What's down that rabbit hole or in that wardrobe? ‘Epic’ follows tradition of children’s fictions bridging earthly, fantasy realms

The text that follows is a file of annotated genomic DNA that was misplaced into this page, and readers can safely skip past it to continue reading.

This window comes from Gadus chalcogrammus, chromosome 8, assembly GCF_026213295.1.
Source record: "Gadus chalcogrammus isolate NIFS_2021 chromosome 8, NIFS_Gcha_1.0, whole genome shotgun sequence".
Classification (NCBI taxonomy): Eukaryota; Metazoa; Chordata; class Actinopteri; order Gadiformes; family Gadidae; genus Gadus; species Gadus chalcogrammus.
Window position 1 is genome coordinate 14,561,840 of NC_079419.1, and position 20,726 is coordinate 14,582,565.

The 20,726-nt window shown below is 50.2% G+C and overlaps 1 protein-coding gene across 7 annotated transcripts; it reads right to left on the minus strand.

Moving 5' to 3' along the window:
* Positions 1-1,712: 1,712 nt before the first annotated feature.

Movies about worlds disconnected from our own are commonplace. Think of the many science fiction and fantasy narratives that lie along the “Star Wars” to “The Lord of the Rings” continuum. These separate realities are filled with orcs and wizards, siths and spaceships. Humans may live there, but we Earthlings can’t visit them. No magic door leads from Boston to Tatooine, no trip down a rabbit hole or along the Red Line arrives in Middle-earth. “Epic” belongs to a different but equally longstanding tradition of fiction that bridges our world to other realms. Via some gateway, a journey is made to a kind of Neverland or Narnia. The trope is as old and dark as the burrow in “Alice in Wonderland” and Dorothy’s twister in “The Wizard of Oz.” You can follow these tunnels from “Labyrinth” to “Pan’s Labyrinth,” through “Harry Potter” and “Percy Jackson and the Lightning Thief” and beyond to every story that maps that liminal space between us and some parallel place.